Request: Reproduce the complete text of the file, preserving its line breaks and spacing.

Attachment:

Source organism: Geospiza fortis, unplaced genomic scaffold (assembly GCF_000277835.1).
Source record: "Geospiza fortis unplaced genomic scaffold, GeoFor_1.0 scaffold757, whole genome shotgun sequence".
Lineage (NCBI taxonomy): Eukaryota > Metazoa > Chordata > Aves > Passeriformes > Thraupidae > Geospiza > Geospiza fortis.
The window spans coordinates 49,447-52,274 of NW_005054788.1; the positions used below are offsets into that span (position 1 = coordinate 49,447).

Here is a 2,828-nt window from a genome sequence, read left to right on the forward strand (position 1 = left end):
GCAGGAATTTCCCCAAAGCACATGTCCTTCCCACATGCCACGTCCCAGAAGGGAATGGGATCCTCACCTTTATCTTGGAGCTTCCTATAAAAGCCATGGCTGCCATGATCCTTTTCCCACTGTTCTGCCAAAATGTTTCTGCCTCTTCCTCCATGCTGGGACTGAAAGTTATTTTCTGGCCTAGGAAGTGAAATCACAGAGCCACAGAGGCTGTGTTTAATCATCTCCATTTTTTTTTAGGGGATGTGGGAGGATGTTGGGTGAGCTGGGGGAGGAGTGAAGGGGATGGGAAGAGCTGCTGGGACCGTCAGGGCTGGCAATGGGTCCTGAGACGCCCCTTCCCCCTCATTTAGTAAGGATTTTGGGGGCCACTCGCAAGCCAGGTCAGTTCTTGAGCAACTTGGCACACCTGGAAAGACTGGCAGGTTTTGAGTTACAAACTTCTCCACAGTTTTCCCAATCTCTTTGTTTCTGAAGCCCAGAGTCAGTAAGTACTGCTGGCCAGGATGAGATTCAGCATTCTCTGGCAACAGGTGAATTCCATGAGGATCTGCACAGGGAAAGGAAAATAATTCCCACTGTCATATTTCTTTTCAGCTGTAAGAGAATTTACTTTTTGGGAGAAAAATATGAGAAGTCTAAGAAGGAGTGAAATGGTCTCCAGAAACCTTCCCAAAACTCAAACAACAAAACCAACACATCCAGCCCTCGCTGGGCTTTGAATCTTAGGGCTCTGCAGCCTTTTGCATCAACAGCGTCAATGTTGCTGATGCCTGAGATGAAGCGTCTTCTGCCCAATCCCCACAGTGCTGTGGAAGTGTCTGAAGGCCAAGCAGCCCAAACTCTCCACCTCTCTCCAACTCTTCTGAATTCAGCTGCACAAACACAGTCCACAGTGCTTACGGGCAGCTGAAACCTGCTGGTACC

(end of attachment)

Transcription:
Source organism: Geospiza fortis, unplaced genomic scaffold (assembly GCF_000277835.1).
Source record: "Geospiza fortis unplaced genomic scaffold, GeoFor_1.0 scaffold757, whole genome shotgun sequence".
Lineage (NCBI taxonomy): Eukaryota > Metazoa > Chordata > Aves > Passeriformes > Thraupidae > Geospiza > Geospiza fortis.
The window spans coordinates 49,447-52,274 of NW_005054788.1; the positions used below are offsets into that span (position 1 = coordinate 49,447).

Here is a 2,828-nt window from a genome sequence, read left to right on the forward strand (position 1 = left end):
GCAGGAATTTCCCCAAAGCACATGTCCTTCCCACATGCCACGTCCCAGAAGGGAATGGGATCCTCACCTTTATCTTGGAGCTTCCTATAAAAGCCATGGCTGCCATGATCCTTTTCCCACTGTTCTGCCAAAATGTTTCTGCCTCTTCCTCCATGCTGGGACTGAAAGTTATTTTCTGGCCTAGGAAGTGAAATCACAGAGCCACAGAGGCTGTGTTTAATCATCTCCATTTTTTTTTAGGGGATGTGGGAGGATGTTGGGTGAGCTGGGGGAGGAGTGAAGGGGATGGGAAGAGCTGCTGGGACCGTCAGGGCTGGCAATGGGTCCTGAGACGCCCCTTCCCCCTCATTTAGTAAGGATTTTGGGGGCCACTCGCAAGCCAGGTCAGTTCTTGAGCAACTTGGCACACCTGGAAAGACTGGCAGGTTTTGAGTTACAAACTTCTCCACAGTTTTCCCAATCTCTTTGTTTCTGAAGCCCAGAGTCAGTAAGTACTGCTGGCCAGGATGAGATTCAGCATTCTCTGGCAACAGGTGAATTCCATGAGGATCTGCACAGGGAAAGGAAAATAATTCCCACTGTCATATTTCTTTTCAGCTGTAAGAGAATTTACTTTTTGGGAGAAAAATATGAGAAGTCTAAGAAGGAGTGAAATGGTCTCCAGAAACCTTCCCAAAACTCAAACAACAAAACCAACACATCCAGCCCTCGCTGGGCTTTGAATCTTAGGGCTCTGCAGCCTTTTGCATCAACAGCGTCAATGTTGCTGATGCCTGAGATGAAGCGTCTTCTGCCCAATCCCCACAGTGCTGTGGAAGTGTCTGAAGGCCAAGCAGCCCAAACTCTCCACCTCTCTCCAACTCTTCTGAATTCAGCTGCACAAACACAGTCCACAGTGCTTACGGGCAGCTGAAACCTGCTGGTACC